Concordance between vocal and genetic diversity in crested gibbons
1 Primate Genetics Laboratory, German Primate Center, Kellnerweg 4, 37077 Goettingen, Germany
2 WCS Laos, PO BOX 6712, Vientiane, Lao PDR
3 Gene Bank of Primates, German Primate Center, Kellnerweg 4, 37077 Goettingen, Germany
4 Cognitive Ethology Laboratory, German Primate Center, Kellnerweg 4, 37077 Goettingen, Germany
BMC Evolutionary Biology 2011, 11:36 doi:10.1186/1471-2148-11-36Published: 7 February 2011
Gibbons or small apes are, next to great apes, our closest living relatives, and form the most diverse group of contemporary hominoids. A characteristic trait of gibbons is their species-specific song structure, which, however, exhibits a certain amount of inter- and intra-individual variation. Although differences in gibbon song structure are routinely applied as taxonomic tool to identify subspecies and species, it remains unclear to which degree acoustic and phylogenetic differences are correlated. To trace this issue, we comparatively analyse song recordings and mitochondrial cytochrome b gene sequence data from 22 gibbon populations representing six of the seven crested gibbon species (genus Nomascus). In addition, we address whether song similarity and geographic distribution can support a recent hypothesis about the biogeographic history of crested gibbons.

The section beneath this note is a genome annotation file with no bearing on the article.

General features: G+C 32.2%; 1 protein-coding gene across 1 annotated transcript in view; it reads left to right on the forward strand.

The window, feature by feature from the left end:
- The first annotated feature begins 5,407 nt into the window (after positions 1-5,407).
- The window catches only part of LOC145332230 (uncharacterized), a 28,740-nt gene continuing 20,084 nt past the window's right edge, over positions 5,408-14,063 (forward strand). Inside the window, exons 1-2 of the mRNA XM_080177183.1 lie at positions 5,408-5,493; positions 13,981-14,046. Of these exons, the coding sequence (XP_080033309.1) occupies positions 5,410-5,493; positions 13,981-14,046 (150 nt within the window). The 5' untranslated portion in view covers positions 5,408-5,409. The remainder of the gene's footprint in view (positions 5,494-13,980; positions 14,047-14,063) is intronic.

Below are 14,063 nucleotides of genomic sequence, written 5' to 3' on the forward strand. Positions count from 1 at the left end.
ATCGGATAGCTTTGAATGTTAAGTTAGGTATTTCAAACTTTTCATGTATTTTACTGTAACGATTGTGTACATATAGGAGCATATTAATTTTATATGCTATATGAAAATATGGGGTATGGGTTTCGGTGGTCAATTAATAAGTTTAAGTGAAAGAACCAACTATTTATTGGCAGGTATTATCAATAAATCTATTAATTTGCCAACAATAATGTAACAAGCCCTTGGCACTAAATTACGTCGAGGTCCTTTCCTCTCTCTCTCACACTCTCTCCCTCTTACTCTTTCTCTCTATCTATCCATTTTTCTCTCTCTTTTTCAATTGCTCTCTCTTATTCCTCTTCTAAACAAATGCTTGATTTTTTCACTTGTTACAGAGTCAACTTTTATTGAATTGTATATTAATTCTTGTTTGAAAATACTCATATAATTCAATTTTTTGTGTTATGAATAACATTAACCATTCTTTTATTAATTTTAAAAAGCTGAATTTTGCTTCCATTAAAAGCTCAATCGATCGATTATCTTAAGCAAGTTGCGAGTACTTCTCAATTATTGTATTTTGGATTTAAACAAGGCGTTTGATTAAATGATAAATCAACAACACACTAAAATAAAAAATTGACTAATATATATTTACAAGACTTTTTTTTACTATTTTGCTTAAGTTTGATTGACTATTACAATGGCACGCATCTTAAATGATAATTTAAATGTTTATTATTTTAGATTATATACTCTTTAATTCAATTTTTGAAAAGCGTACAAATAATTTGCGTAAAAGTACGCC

The acoustic analysis of 92 gibbon duets confirms the hypothesised concordance between song structure and phylogeny. Based on features of male and female songs, we can not only distinguish between N. nasutus, N. concolor and the four southern species (N. leucogenys, N. siki, N. annamensis, N. gabriellae), but also between the latter by applying more detailed analysis. In addition to the significant correlation between song structure and genetic similarity, we find a similar high correlation between song similarity and geographic distance.
The results show that the structure of crested gibbon songs is not only a reliable tool to verify phylogenetic relatedness, but also to unravel geographic origins. As vocal production in other nonhuman primate species appears to be evolutionarily based, it is likely that loud calls produced by other species can serve as characters to elucidate phylogenetic relationships.